Monday 22 July 2019

‘I got into local cooking because I had to. I knew I was going to stay’

Aileen Enda Jansen Dawson, 83, will be spending her 59th Christmas in the Netherlands this year. She moved here in 1959 to marry a Dutchman she met while working at a hotel in Germany. Now widowed and with four sons, she still gets het and de confused, has learned to eat Dutch vegetables and knows every museum in Amsterdam.

How did you end up in the Netherlands?
I was doing hotel management at a hotel in Ireland. It was a six year course and for the final year we had an exchange system with either Germany or Switzerland. I ended up working at a family hotel in Heidelberg with a friend. I was 21 and she was 20. The local paper wrote about us when we left for Germany because we were sort of trailblazers.

My future husband was studying at the hotel school in The Hague and he and a friend were also working at the hotel. So you can tell what happened. When I told my family I was going to marry my Dutchman, my father said ‘not only is he a Protestant but he’s a bloody Orangeman’. Once he got to know him, they got on famously. After a year in Heidelberg, I applied for a job in Amsterdam and eventually found work as waitress in the Carlton hotel. In April 1959 I had known him for exactly two years and we got married. When he died, we had been married for 58 years.

How do you describe yourself – an expat, lovepat, immigrant, international?
I always say I am Irish and I’m Dutch. When I went to a reunion at my school, they asked me what nationality I was and I said I am Irish and Dutch. The girl taking my details said ‘thank god you said it that way round’.

How long do you plan to stay?
I hope I stay here until I die. I love it here. I’ve only lived in Amsterdam for a year. We moved to Den Helder after my husband took early retirement because we both wanted to live on the coast. When my husband died my sons helped me move to Amsterdam.

Do you speak Dutch?
My Dutch is anything but perfect. I speak it fluently but I still don’t know the difference between de and het. But it makes no difference to me whether I read Dutch or English. We spoke English at home when the boys were little but people used to laugh at them because they would say shampoo not champoh and jam rather than sjem. I still do.

What’s your favourite Dutch food?
In the beginning I thought it was terrible. I was used to having a hot meal at lunchtime not bread and milk. We’d eat broad beans and I thought they were absolutely awful but I said to myself I would have to get used to them because I am going to live here. Endive, I hated it.

Stokvis was made from dried fish and rice and potatoes with sauce. My mother came to stay and I made it for her and she told me she ate something like it as a child in Ireland. Another thing we ate was blote kindertjes in het gras – white beans with salted French beans. I got into the local cooking because I had to. I knew I was going to stay here.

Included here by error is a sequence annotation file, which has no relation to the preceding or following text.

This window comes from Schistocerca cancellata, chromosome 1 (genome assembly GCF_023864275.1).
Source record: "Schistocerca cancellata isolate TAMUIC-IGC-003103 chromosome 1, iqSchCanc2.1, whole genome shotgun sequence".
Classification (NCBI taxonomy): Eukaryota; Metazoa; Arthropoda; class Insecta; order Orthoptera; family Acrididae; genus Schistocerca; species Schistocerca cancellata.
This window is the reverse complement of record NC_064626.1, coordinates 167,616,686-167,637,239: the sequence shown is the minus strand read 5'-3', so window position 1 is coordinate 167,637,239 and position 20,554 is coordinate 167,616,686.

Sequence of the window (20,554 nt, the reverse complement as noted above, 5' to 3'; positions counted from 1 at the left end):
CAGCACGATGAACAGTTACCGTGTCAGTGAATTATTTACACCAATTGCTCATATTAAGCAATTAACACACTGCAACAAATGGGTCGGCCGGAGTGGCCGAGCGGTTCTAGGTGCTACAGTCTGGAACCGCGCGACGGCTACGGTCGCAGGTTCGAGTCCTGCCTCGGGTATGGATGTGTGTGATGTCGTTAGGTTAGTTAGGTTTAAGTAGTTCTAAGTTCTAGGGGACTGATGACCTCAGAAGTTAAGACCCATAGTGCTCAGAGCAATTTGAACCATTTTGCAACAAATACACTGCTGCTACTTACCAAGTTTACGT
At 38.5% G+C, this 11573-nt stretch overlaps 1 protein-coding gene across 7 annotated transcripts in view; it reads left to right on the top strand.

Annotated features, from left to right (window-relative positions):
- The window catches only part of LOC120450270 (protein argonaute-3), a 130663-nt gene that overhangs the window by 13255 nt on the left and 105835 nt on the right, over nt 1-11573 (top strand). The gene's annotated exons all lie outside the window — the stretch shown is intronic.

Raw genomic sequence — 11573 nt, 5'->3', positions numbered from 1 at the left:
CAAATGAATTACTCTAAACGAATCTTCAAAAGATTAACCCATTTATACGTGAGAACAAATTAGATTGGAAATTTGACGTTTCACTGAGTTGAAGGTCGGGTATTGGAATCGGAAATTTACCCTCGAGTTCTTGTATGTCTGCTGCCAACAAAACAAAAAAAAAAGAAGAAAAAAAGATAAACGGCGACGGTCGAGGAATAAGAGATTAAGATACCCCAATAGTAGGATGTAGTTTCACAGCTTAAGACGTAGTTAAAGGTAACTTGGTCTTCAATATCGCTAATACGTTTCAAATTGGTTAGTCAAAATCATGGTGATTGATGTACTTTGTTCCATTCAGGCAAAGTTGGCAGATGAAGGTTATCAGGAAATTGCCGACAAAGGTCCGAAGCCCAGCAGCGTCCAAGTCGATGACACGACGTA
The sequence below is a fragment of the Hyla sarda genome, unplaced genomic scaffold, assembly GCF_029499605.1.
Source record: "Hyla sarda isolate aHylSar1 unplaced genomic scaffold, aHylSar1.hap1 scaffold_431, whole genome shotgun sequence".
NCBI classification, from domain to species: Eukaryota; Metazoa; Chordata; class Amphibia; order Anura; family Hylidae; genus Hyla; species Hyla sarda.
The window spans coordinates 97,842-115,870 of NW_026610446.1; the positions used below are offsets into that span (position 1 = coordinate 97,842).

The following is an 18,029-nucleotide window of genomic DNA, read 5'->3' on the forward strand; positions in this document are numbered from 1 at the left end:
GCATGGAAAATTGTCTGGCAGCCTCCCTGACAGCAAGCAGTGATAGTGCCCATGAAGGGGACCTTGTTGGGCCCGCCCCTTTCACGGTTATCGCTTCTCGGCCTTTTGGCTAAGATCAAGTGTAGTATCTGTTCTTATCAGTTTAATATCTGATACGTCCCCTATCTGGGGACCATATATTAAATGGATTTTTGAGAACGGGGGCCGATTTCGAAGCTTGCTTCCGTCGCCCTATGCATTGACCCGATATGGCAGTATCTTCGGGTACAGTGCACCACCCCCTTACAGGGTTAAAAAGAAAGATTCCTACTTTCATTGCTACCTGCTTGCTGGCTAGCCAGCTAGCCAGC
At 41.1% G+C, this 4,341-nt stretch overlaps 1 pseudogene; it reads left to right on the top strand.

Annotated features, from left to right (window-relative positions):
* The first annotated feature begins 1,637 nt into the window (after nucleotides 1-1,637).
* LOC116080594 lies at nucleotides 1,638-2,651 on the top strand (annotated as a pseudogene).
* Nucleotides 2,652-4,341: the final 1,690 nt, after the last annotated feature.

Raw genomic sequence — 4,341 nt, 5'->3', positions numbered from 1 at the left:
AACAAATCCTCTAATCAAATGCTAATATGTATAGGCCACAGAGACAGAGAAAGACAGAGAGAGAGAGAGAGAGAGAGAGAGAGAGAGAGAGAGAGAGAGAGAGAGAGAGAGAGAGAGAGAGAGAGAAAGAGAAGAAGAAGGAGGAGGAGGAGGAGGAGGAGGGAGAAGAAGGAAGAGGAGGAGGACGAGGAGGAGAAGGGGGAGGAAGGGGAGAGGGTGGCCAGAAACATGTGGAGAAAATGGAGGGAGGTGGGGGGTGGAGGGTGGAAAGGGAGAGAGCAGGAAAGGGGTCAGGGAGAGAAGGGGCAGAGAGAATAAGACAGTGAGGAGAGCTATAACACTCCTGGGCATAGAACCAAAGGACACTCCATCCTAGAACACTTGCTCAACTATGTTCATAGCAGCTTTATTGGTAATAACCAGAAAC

How Dutch have you become?
I’m still Irish but I would not go back to live in Ireland. It’s changed too much. I used to go a St Patrick’s Night before my friend died. When the children were small we did Sinterklaas and we always celebrated Christmas. I never watched football apart from when Ireland was playing. My husband always called me for the national anthem. If you ask me who I would want to win, I’d say Holland because my husband was Dutch, as are my four sons.

Which three Dutch people (dead or alive) would you most like to meet?

Vermeer. When I was at boarding school I can remember one of the nuns saying to me that a painting on the wall – it was The Milkmaid – was a reproduction of famous painting and that one day I might see it for real. The first time I saw it in real life I bought a postcard of it and I sent it to the nun.

I was also very fond of prince Claus even if he was German. I couldn’t care less. I think nationalities should mix.

I’ve just been at an exhibition at the Amsterdam Museum on 1001 emancipated women. It’s marvelous, definitely worth seeing. There was a Dutch woman, a runner called Fanny Blankers-Coen. My brother used to call her ‘Flying Fanny’ and always wanted to meet her. I saw her once in the Amsterdamse Bos when my son Dolf was running and I wanted to say hello to her and get her to sign something, but I never did. The shoes she used to run in are in the exhibition.

What’s your top tourist tip?
I know every single museum in Amsterdam, whether small or big. I’ve visited them all several times. I am a real museum person. The Willet Holthuysen and the Van Loon museums are beautiful houses on the Herengracht. and you’ve also got beautiful churches, like the Nicolaaskerk by central station and the Papegaai in the Kalverstraat. I’ve got plenty of time to visit them. I walk everywhere.

Tell us something surprising you’ve found out about the Netherlands
When I first lived in Amsterdam I thought the people were very friendly. I tried to speak Dutch but of course I had a terrible accent and they used to say to me ‘maar jij ben geen Amsterdamse’. They didn’t tell me I was a foreigner, but that I was not from Amsterdam and I liked that. In Den Helder, however, they would tell me I was not Dutch.

If you had just 24 hours left in the Netherlands, what would you do?
Go with my children and my grandchildren and their wives for a meal somewhere by the sea. We’d walk to the beach and then all eat together. The sunsets here are beautiful.

Enda Jansen was talking to Robin Pascoe

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